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I am having a hard time grasping a concept of derivative intuitively, perhaps due to a lack of a good example of how it can be used in practice. I am looking for an explanation in laymen terms with a practical example that can be deconstructed and would give an idea of how a derivative can be used in practice. I am not looking for mathematical proof or strict mathematical definition.

Here is my current understanding, please point out where it is correct or incorrect intuitively:

Let's say that we have $y$ (dependent variable or output) and $x$ (independent variable or input). If we have a function of $y=x^{3}$. Does derivative tell us by how much the output of a function (dependent variable $y$) when we change input (independent variable $x$) by a certain amount ($dx$)? In other words, derivative tells us how sensitive the function is to the changes in its input.

P.S. I could not find a satisfactory explanation of this question anywhere on stack exchange.

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  • $\begingroup$ I think you should not use the word "sensitive", as it corresponds to another meaning rather than just the how quick is it changing. $\endgroup$ – L KM Feb 19 '18 at 23:59
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    $\begingroup$ Yes, it does do that. But I think it is easier to think of it as this: A function is constantly changing, sometimes fast sometimes slow. The derivative simply tells you the rate of change of the function is at any particular instant. $\endgroup$ – fleablood Feb 20 '18 at 2:39
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    $\begingroup$ Real life example. Drop a ball off tall building. It $t$ seconds it will be at a position $-3.26 t^3 meters$. The derivative is $-9.8 t^2 meters/second$ which tells you how fast the ball is falling at $t$ seconds. $\endgroup$ – fleablood Feb 20 '18 at 2:49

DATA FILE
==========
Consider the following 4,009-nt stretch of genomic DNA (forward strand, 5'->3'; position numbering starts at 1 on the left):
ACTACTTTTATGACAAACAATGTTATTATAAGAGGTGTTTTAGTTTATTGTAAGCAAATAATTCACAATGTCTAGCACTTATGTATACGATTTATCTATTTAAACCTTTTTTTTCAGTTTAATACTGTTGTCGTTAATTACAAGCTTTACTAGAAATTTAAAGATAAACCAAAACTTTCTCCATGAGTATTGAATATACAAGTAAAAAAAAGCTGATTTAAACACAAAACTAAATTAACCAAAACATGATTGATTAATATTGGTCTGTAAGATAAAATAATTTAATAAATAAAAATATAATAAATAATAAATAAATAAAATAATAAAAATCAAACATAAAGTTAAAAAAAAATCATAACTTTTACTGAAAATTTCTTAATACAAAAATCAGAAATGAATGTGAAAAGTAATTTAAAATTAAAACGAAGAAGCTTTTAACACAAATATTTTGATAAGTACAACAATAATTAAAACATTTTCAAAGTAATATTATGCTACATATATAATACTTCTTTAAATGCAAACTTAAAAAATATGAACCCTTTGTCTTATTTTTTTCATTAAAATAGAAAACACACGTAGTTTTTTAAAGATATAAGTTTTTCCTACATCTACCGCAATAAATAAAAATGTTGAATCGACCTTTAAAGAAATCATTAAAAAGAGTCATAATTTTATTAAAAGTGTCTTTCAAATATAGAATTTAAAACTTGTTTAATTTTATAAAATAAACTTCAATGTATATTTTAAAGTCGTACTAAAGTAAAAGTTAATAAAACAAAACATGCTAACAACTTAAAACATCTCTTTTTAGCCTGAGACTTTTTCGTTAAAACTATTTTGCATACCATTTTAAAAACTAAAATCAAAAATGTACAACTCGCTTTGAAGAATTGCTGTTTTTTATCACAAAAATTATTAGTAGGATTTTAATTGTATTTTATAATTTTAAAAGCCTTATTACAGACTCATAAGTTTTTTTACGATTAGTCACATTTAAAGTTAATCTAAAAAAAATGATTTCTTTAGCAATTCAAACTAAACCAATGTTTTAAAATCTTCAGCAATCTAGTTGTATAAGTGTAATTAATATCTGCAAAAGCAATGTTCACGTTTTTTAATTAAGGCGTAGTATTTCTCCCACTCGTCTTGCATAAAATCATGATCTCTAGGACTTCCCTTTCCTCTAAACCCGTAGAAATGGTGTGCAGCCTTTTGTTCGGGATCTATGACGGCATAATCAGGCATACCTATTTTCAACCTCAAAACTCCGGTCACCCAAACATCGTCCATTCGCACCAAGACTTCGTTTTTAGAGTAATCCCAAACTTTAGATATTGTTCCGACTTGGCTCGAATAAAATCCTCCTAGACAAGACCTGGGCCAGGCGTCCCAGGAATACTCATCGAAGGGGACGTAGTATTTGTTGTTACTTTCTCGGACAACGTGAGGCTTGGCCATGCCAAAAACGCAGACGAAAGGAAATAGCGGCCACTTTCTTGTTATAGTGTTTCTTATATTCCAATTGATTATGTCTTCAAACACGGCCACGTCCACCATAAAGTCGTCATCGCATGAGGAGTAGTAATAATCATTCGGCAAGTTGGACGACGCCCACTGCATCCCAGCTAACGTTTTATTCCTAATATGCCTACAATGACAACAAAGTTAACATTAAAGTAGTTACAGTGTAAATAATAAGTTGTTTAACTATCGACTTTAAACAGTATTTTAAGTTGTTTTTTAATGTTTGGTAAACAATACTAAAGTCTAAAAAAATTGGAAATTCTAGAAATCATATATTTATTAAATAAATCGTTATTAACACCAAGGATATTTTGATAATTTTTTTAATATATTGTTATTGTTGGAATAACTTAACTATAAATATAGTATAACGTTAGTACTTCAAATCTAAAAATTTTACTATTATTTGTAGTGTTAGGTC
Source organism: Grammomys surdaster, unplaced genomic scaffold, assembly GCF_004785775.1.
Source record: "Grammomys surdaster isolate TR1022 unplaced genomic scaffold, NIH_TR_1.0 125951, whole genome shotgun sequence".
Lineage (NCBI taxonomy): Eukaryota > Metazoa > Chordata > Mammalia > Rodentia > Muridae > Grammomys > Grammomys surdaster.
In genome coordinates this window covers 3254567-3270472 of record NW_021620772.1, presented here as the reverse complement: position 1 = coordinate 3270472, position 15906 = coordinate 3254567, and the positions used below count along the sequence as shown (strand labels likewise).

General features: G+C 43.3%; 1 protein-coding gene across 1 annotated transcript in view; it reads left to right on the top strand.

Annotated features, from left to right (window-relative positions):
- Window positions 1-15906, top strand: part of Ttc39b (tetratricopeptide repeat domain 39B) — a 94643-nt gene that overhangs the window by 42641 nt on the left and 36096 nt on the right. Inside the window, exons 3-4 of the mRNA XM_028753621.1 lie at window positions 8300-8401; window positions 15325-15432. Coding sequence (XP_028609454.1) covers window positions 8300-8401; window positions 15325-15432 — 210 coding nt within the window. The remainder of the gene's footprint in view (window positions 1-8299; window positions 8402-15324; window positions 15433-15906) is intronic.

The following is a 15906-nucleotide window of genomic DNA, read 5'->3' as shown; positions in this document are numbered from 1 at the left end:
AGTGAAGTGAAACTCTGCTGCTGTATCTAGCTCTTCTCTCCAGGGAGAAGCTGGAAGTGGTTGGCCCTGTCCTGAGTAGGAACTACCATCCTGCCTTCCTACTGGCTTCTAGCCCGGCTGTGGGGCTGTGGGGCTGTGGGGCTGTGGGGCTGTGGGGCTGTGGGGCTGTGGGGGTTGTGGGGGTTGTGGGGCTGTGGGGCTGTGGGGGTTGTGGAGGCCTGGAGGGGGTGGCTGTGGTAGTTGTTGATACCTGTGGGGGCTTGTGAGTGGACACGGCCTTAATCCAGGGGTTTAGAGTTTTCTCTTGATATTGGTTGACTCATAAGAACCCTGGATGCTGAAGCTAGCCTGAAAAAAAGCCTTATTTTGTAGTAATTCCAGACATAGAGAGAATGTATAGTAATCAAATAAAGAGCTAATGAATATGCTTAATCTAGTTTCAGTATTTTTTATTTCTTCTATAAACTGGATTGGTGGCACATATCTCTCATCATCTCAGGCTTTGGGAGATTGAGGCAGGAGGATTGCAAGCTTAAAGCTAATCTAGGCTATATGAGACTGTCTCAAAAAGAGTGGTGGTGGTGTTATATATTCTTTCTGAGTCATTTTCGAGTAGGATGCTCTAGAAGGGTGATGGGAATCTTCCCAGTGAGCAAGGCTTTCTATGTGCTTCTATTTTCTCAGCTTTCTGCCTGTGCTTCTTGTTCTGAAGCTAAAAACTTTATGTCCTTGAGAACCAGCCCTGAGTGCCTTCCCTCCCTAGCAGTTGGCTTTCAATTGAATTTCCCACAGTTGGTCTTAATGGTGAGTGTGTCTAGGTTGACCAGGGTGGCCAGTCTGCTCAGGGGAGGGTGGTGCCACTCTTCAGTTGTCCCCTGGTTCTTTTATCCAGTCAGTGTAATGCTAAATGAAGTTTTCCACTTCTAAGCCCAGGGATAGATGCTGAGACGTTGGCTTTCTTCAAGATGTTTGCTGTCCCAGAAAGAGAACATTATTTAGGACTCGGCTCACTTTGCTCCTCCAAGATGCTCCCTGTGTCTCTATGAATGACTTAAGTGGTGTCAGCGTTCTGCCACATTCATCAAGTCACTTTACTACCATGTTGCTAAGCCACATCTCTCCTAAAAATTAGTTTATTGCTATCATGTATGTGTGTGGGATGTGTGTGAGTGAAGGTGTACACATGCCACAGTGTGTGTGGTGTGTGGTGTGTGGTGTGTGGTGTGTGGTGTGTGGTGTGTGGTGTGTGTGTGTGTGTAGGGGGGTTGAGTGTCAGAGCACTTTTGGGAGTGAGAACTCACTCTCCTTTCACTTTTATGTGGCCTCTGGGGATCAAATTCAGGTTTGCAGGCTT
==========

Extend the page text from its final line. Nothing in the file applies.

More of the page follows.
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Suppose $x$ is a measurement of time and $y=y(x)$ is the distance travelled by a car at time $x$ along a straight line from a starting point. The car may stop or reverse; it need not be always moving forward, or even moving at all. The $average$ speed in the forward direction, over the time interval from time $x$ to time $x+d$ (with $d\ne 0$) is $\frac {y(x+d)-y(d)}{(x+d)-x}=\frac {y(x+d)-y(x)}{d}.$ Keeping $x$ fixed and letting $d\to 0,$ this tends to $y'(x),$ which we call the speed "at time $x.$ " It is the rate of change of the car's position at time $x.$ If $y'(x)=0$ it means the car was stopped at that moment. If $y'(x)<0$ the car was moving in reverse at time $x.$

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Yes of course the derivative of a function represents the rate of change $\Delta y$ of the y coordinates for a change $\Delta x$ of x coordinates as the increment becomes "small", that is

$$f'(x)=lim_{\Delta x \to 0} \frac{\Delta y}{\Delta x}$$

Slope could be a very intuitive concept to understand derivatives. We can indeed think to the function as a mountain track, then the derivative at a point is the slope (i.e. the slope of the tangent line) exactly at that point.

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  • $\begingroup$ Please refrain from using the mathematical definition, I am looking for an intuitive explanation with a practical example. Thank you. $\endgroup$ – verkter Feb 20 '18 at 0:12
  • $\begingroup$ @verkter Ok don't look the symbols and formulas. I think that slope is a very intuitive concept, you can think su the function as a road in a mountain, thus the derivative is the slope (i.e. the slope of the tangent line) exactly at a point of the road. $\endgroup$ – gimusi Feb 20 '18 at 0:19
  • $\begingroup$ " I am looking for an intuitive explanation" Most people consider "rate of change" and "slope of tangent line" as intuitive. If you don't, then you need to tell us why it isn't. $\endgroup$ – fleablood Feb 20 '18 at 2:42

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